Certainly, men as a gender have to re-assess their position in light of historical patriarchal power. That goes without saying. But in my view – they’ve had the opportunity to do this since the Suffragettes. It should hardly come as a surprise to men living in 2013 that treating women equally in society according to women’s individual needs is the right thing to do. No one would argue (I would hope) in this day and age that treating people of colour equally is the right thing to do. Or the LGBT community. Or disabled people. Or (and this is UK specific) Irish people. So why is there this blind spot when it comes to the treatment of women, who make up at least 50% of the population?

If there is a crisis of masculinity happening in the UK, that crisis would be better spent addressing the patriarchal wrongs the male gender have and continue to inflict on women. As a woman, I could give that crisis more credence if women didn’t still earn 13p less for every £1 a man earns. I could give that crisis more credence if rape and sexual abuse (of which women are the main victims) was not so often failed by the criminal justice system – something like a paltry 1% of rapists are convicted, which adds to the sense of male entitlement. I could give that that crisis credence if we didn’t only have barely 23% women MPs in the UK Parliament and 4% female CEOs in the FTSE 100. In the UK, women are still forced to choose between returning to work and the costs of childcare – in a women-friendly world, employers would be forced to provide childcare. In my profession, I have known performers who have brought their children to rehearsal to make a point – but they were well-recognised enough that they could get away with that. Not every woman has that privilege.

This is also not to say that women’s advancement in society (or lack thereof) is because of men. Women also collude in that lack of advancement by not demanding what is right for their gender as a whole, or having some sense of misplaced guilt. For example, I know many women who are absolutely against quotas. While I respect their right to disagree with me, I believe quotas are temporarily the way forward, and have been proven to work in countries like Norway (incidentally the quota there was introduced by Ansgar Gabrielsen, a male Conservative trade and industry minister). We can also see from countries like the US, where affirmative action was introduced in the 1960s, that it is necessary: although a black president has been voted in twice (and how unthinkable would that have been 50 years ago), racial equality still has a long way to go there – how much longer would things have taken to change somewhat WITHOUT affirmative action is the real question?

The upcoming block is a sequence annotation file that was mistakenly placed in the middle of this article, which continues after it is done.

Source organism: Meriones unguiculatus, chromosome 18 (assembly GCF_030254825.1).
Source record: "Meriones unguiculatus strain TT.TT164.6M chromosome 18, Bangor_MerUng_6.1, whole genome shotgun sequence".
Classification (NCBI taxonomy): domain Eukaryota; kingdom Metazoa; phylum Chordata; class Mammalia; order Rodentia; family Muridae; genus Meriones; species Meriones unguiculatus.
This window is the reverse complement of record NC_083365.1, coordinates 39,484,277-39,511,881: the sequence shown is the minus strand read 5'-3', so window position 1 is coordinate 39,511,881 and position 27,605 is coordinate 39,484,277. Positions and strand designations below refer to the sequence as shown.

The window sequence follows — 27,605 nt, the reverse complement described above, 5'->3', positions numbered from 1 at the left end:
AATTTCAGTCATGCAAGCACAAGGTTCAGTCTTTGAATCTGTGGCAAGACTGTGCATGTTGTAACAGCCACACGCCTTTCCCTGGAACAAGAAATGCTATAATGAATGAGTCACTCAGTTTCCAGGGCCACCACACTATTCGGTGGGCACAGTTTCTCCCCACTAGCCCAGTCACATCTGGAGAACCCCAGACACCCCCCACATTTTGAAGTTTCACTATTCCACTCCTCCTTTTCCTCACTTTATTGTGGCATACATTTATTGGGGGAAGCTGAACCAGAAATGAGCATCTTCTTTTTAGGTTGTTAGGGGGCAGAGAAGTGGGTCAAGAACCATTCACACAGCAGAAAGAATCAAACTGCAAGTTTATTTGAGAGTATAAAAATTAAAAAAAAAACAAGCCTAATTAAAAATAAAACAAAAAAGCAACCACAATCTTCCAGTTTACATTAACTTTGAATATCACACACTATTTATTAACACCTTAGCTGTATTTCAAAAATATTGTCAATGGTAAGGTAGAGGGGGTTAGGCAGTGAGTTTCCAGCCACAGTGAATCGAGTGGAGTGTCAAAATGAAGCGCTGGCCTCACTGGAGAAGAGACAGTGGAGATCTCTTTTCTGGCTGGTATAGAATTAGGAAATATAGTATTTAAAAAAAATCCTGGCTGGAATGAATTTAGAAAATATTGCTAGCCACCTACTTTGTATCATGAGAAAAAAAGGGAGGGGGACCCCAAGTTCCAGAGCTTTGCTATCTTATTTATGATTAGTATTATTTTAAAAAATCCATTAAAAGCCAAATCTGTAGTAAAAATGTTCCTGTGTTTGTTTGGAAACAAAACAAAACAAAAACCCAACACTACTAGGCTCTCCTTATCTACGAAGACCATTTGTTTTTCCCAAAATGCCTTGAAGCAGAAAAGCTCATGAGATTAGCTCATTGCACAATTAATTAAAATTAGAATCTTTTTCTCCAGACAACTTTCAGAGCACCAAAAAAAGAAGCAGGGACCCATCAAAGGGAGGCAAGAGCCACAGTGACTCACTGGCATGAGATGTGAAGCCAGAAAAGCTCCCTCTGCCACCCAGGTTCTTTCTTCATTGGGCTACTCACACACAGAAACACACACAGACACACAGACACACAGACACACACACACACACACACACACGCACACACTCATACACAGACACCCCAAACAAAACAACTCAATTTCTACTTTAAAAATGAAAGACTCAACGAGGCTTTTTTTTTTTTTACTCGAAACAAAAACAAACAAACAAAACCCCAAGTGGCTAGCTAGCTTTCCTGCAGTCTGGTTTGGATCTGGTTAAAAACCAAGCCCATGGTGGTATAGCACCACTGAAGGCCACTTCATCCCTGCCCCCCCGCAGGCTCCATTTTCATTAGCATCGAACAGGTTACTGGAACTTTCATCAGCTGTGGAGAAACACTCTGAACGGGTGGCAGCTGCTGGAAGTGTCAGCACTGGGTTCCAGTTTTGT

I am also not saying that women with equal power and rights would behave any better than men. In fact, I suspect they would not. But that does not mean that they should not be given an equal chance to behave well or badly. Until then, it is hypothetical.

For feminism to make real progress, it needs men to realise that it benefits them as well. Perhaps that would lessen the “crisis” of masculinity somewhat; but it seems to me that men do not recognise the potential positive effects for their gender. With equal rights comes equal responsibility, and that can only be a good thing. And it can work. In my own life, my mother was the main breadwinner, and my father was a house husband, at a time when “latte papas” had not even been conceived as a concept (mainly because “latte” was still a word in Italian meaning “milk”). And it worked, because in spite of their gender, they were temperamentally suited to their roles – and would have been deeply unhappy had the roles been reversed. When we humans stop giving in to the brainwashing that society inflicts on us to keep us in line, and start living our individual lives from our own personal needs: intellectual, emotional, biological and spiritual is when the fight for female equality will be over. Until then, it is incumbent on every person, if they regard themselves as a person of integrity, to insist that the real issue du jour is that in 2013, women are still having to argue the point of feminism.